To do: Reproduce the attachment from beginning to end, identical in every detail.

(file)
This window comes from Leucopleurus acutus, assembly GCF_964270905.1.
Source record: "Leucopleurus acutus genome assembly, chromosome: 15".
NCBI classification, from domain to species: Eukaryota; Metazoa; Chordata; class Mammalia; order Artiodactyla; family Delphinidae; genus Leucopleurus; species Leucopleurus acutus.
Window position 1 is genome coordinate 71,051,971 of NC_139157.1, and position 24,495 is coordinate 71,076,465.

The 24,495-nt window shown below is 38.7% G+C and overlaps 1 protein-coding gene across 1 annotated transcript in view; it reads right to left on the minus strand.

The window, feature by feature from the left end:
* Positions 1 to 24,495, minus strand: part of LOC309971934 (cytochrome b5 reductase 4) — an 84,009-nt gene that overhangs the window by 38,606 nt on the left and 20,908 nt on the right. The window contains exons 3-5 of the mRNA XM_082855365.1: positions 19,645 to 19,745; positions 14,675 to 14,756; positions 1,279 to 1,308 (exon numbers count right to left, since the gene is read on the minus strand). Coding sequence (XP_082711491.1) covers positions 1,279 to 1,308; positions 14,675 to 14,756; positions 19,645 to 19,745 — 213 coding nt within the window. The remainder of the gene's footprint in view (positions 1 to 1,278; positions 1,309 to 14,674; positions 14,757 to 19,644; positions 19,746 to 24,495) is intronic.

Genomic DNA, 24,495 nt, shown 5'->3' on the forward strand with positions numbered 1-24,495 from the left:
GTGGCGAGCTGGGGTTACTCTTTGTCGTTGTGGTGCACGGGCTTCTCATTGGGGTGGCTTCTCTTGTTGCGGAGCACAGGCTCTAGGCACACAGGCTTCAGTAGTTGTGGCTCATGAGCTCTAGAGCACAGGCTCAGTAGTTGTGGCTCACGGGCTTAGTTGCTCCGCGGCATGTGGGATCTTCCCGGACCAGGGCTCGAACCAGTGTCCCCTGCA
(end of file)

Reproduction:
This window comes from Leucopleurus acutus, assembly GCF_964270905.1.
Source record: "Leucopleurus acutus genome assembly, chromosome: 15".
NCBI classification, from domain to species: Eukaryota; Metazoa; Chordata; class Mammalia; order Artiodactyla; family Delphinidae; genus Leucopleurus; species Leucopleurus acutus.
Window position 1 is genome coordinate 71,051,971 of NC_139157.1, and position 24,495 is coordinate 71,076,465.

The 24,495-nt window shown below is 38.7% G+C and overlaps 1 protein-coding gene across 1 annotated transcript in view; it reads right to left on the minus strand.

The window, feature by feature from the left end:
* Positions 1 to 24,495, minus strand: part of LOC309971934 (cytochrome b5 reductase 4) — an 84,009-nt gene that overhangs the window by 38,606 nt on the left and 20,908 nt on the right. The window contains exons 3-5 of the mRNA XM_082855365.1: positions 19,645 to 19,745; positions 14,675 to 14,756; positions 1,279 to 1,308 (exon numbers count right to left, since the gene is read on the minus strand). Coding sequence (XP_082711491.1) covers positions 1,279 to 1,308; positions 14,675 to 14,756; positions 19,645 to 19,745 — 213 coding nt within the window. The remainder of the gene's footprint in view (positions 1 to 1,278; positions 1,309 to 14,674; positions 14,757 to 19,644; positions 19,746 to 24,495) is intronic.

Genomic DNA, 24,495 nt, shown 5'->3' on the forward strand with positions numbered 1-24,495 from the left:
GTGGCGAGCTGGGGTTACTCTTTGTCGTTGTGGTGCACGGGCTTCTCATTGGGGTGGCTTCTCTTGTTGCGGAGCACAGGCTCTAGGCACACAGGCTTCAGTAGTTGTGGCTCATGAGCTCTAGAGCACAGGCTCAGTAGTTGTGGCTCACGGGCTTAGTTGCTCCGCGGCATGTGGGATCTTCCCGGACCAGGGCTCGAACCAGTGTCCCCTGCA